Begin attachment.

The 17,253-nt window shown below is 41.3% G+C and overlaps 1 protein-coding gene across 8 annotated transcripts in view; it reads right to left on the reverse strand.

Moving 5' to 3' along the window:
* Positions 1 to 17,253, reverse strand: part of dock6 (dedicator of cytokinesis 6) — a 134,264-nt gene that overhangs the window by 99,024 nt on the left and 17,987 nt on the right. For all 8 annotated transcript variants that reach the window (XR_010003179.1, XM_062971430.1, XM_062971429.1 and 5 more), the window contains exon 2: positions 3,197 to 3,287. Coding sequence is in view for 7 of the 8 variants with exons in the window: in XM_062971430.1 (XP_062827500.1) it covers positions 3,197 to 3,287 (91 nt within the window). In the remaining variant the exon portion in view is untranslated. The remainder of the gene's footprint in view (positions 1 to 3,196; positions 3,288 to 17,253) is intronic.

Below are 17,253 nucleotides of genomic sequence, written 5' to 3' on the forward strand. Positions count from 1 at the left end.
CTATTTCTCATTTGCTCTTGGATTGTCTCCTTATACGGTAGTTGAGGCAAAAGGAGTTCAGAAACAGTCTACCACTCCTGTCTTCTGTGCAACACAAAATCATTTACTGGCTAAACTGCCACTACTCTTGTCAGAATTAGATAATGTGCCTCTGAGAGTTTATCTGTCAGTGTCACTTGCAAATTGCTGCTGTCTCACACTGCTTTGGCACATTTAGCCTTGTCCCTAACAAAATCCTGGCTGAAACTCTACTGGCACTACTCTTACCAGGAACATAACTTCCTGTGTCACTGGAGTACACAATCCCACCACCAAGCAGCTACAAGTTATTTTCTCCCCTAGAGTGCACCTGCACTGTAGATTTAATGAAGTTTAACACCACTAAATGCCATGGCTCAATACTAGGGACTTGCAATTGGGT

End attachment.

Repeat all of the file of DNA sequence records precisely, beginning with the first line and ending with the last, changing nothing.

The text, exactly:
The 17,253-nt window shown below is 41.3% G+C and overlaps 1 protein-coding gene across 8 annotated transcripts in view; it reads right to left on the reverse strand.

Moving 5' to 3' along the window:
* Positions 1 to 17,253, reverse strand: part of dock6 (dedicator of cytokinesis 6) — a 134,264-nt gene that overhangs the window by 99,024 nt on the left and 17,987 nt on the right. For all 8 annotated transcript variants that reach the window (XR_010003179.1, XM_062971430.1, XM_062971429.1 and 5 more), the window contains exon 2: positions 3,197 to 3,287. Coding sequence is in view for 7 of the 8 variants with exons in the window: in XM_062971430.1 (XP_062827500.1) it covers positions 3,197 to 3,287 (91 nt within the window). In the remaining variant the exon portion in view is untranslated. The remainder of the gene's footprint in view (positions 1 to 3,196; positions 3,288 to 17,253) is intronic.

Below are 17,253 nucleotides of genomic sequence, written 5' to 3' on the forward strand. Positions count from 1 at the left end.
CTATTTCTCATTTGCTCTTGGATTGTCTCCTTATACGGTAGTTGAGGCAAAAGGAGTTCAGAAACAGTCTACCACTCCTGTCTTCTGTGCAACACAAAATCATTTACTGGCTAAACTGCCACTACTCTTGTCAGAATTAGATAATGTGCCTCTGAGAGTTTATCTGTCAGTGTCACTTGCAAATTGCTGCTGTCTCACACTGCTTTGGCACATTTAGCCTTGTCCCTAACAAAATCCTGGCTGAAACTCTACTGGCACTACTCTTACCAGGAACATAACTTCCTGTGTCACTGGAGTACACAATCCCACCACCAAGCAGCTACAAGTTATTTTCTCCCCTAGAGTGCACCTGCACTGTAGATTTAATGAAGTTTAACACCACTAAATGCCATGGCTCAATACTAGGGACTTGCAATTGGGT